All About Added Sugar
When I think of sugar, I think of the basic white sugar I put in my coffee each morning. So when thinking of the foods that are out there in the market, when it says “SUGAR” on the ingredients, I just assume it’s exactly the same – white sugar.
When it says “no added sugar”, I again assume it means “no extra white sugar was added to this product”. That might sound ridiculous, but that’s honestly what I thought (until now of course).
All sugar is derived from somewhere; the basic white sugar is from the sugarcane. Also from the sugarcane is icing sugar, castor sugar, granulated sugar – even brown sugar, which is actually really highly processed and refined white sugar.
Because I am a big believer in the mantra “knowledge is power” I decided to do some research on ‘added sugar’, and thought I’d share it with you guys too
Let’s start with the basics…
SUGAR – WHAT IS IT?
Sugar is a simple carbohydrate which provides calories for your body (to use as energy). Sugar has no other nutritional value.
WHAT IS A NATURALLY OCCURRING SUGAR?
This is the sugar that is found in whole, unprocessed foods. Examples of these are fruit, vegetables and some grains. A common natural sugar is fructose, which is of course found in fruit. Lactose is another natural sugar – found in milk.
WHAT IS ADDED SUGAR?
This is the sugar that is added to food and drink whilst it is being made. It could be a natural sugar (e.g. fructose) or a processed sugar (e.g. high-fructose corn syrup). Even the sugar you add to your home cooking (whatever it is) is “added sugar”.
WHY ADD SUGAR?
The same reason you add it to your baking – to improve the flavour! Adding sugar also helps to keep certain foods from spoiling, can change the texture of food, helps to ferment bread and alcohol, and sometimes even keeps baked goods stay fresher for longer.
IDENTIFYING SUGAR CONTENT ON AN INGREDIENT LABEL
It is important to be aware that products can hide added sugar in ingredients (such as fruit juice concentrates or corn syrups), and sugar is not always stated as an ingredient when there is added sugar present.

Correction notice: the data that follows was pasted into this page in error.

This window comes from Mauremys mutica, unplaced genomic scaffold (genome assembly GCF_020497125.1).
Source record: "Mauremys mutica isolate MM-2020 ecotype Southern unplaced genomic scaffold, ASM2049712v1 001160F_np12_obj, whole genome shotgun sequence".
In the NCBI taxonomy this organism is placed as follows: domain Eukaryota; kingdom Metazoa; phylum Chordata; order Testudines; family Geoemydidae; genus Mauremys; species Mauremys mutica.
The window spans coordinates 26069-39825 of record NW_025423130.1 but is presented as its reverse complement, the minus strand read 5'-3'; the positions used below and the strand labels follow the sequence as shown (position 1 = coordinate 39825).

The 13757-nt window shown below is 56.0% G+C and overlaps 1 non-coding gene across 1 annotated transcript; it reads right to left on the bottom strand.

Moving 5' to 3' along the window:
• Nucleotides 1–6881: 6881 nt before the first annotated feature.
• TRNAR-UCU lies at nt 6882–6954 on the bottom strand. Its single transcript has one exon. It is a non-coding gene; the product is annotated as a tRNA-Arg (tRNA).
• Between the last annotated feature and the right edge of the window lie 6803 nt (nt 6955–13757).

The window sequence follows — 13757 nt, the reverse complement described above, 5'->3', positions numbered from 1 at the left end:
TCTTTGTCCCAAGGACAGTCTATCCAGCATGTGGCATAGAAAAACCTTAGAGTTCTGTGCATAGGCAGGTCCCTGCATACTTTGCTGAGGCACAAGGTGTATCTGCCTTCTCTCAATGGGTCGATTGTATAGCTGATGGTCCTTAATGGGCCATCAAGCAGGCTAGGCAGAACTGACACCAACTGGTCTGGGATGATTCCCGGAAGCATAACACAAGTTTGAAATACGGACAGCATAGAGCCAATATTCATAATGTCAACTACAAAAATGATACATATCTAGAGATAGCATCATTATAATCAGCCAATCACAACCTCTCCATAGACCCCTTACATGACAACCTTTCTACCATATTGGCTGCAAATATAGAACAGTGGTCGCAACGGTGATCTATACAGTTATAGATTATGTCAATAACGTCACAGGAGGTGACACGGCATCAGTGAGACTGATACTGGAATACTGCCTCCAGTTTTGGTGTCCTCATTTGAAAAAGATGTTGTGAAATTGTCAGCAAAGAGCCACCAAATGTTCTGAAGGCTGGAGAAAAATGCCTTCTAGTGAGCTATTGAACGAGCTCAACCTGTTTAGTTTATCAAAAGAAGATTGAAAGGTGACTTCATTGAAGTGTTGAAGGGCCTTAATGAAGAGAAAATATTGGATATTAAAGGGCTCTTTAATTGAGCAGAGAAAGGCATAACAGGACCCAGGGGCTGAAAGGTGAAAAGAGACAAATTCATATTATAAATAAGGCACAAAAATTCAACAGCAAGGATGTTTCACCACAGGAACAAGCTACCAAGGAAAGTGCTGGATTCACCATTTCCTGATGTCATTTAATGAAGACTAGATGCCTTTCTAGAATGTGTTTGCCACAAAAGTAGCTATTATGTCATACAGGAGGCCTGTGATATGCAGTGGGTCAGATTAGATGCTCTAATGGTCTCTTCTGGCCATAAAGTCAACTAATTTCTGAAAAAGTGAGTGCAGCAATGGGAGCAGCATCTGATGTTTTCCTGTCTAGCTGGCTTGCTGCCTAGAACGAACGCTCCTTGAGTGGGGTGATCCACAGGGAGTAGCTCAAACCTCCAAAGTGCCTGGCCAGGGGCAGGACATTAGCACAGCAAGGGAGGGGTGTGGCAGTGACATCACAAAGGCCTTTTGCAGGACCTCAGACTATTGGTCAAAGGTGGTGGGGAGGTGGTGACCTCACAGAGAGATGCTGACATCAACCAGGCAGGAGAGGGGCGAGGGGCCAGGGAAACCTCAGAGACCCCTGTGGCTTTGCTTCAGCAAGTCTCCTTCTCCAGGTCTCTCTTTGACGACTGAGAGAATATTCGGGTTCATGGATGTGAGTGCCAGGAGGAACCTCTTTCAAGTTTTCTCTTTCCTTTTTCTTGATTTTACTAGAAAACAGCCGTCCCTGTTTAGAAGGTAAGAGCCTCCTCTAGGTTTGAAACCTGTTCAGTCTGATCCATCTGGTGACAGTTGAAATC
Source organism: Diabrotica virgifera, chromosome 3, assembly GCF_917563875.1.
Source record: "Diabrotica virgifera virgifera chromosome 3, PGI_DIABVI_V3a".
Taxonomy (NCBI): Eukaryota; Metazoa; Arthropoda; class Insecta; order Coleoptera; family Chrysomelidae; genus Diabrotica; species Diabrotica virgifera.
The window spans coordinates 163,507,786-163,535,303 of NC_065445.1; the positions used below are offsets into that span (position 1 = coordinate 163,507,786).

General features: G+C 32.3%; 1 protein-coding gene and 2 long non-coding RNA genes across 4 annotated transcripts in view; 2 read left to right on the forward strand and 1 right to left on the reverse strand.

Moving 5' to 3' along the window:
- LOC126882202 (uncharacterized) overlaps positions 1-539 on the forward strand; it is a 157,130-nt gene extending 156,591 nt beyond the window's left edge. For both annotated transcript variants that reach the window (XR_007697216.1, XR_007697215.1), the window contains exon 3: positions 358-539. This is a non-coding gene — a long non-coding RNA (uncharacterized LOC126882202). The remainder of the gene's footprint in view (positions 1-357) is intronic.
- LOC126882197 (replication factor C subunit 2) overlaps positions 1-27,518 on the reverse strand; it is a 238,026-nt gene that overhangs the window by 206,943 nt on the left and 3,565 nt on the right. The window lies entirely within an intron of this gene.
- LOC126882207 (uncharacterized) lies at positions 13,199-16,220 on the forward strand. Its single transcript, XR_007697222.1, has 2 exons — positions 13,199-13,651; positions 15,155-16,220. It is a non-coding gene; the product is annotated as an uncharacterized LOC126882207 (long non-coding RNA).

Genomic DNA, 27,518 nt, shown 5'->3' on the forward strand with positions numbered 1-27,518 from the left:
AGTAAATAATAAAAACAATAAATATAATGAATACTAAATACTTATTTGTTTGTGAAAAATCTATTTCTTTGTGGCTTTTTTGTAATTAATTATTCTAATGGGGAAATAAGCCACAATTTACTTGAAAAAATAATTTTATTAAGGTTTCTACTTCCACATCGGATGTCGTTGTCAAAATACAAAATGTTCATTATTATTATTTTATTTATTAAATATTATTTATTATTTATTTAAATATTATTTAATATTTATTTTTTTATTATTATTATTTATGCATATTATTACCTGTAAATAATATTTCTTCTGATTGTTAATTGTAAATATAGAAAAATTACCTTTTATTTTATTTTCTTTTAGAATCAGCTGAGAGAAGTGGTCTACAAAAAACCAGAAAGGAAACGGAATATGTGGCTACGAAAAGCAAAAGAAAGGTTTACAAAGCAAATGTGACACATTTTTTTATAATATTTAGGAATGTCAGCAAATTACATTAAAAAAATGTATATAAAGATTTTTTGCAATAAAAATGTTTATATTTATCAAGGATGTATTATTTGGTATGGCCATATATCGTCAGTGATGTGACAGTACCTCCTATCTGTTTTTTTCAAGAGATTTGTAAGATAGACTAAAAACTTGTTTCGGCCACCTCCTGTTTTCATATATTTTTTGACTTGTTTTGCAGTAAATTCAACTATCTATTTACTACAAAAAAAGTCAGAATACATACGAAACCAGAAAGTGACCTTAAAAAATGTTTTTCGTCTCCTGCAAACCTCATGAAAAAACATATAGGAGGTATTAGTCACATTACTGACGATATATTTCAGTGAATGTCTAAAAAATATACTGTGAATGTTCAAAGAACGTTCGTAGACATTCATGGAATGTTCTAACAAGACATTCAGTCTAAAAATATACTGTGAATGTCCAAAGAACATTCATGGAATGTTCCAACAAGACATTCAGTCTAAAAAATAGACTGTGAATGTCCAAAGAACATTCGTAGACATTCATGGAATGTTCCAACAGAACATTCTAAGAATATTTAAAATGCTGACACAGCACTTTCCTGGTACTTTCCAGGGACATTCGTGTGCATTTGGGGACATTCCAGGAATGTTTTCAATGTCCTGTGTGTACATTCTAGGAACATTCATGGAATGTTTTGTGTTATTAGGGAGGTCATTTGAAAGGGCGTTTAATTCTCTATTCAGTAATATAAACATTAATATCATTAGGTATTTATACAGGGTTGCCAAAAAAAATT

A common misconception is that sugars such as honey or coconut sugar are healthier than ‘white sugar’. As a matter of fact, food regulators and nutritionists globally recognise that ingredients such as fruit juice concentrate, agave syrup, coconut sugar and honey are all types of sugar, and all provide the same amount of energy to our diet.
WHAT ARE THE NATURALLY OCCURRING SUGARS CALLED?
To make it easy to understand what some of the naturally occurring sugars are, I’ve put together this infographic:
Making sure we are all educated when it comes to sugar, is really important. Not just for us, but for our children as well – as we have to be aware what is in the food we give them.
Anchor Uno is one such food that I enjoy giving my children, as it has the lowest sugar content per 100g, of all the kids yoghurt brands on the market*.
I recently did a little research into Anchor Uno, and have some facts below that I think you will find interesting:
- Anchor Uno yoghurt contains around 6-7g of sugar per 100g (depending on the flavour)
- Between 25%-30% of the sugar in Uno is naturally occurring from the lactose in milk
- The remaining sugar in Anchor Uno is added sugar, which comes from the fruit preparation
- The sugar added to the fruit preparation is to help slow down the loss in quality of the fruit over time
- There is no added sugar in the yoghurt base (i.e. the yoghurt without the fruit preparation added); this sugar is made up of lactose which is the naturally occurring sugar in milk
Thank you so much to Anchor Uno for making this post possible.
*Based on the average sugar content per 100g of the top 5 kids yoghurt brands (21/8/16 Nielson)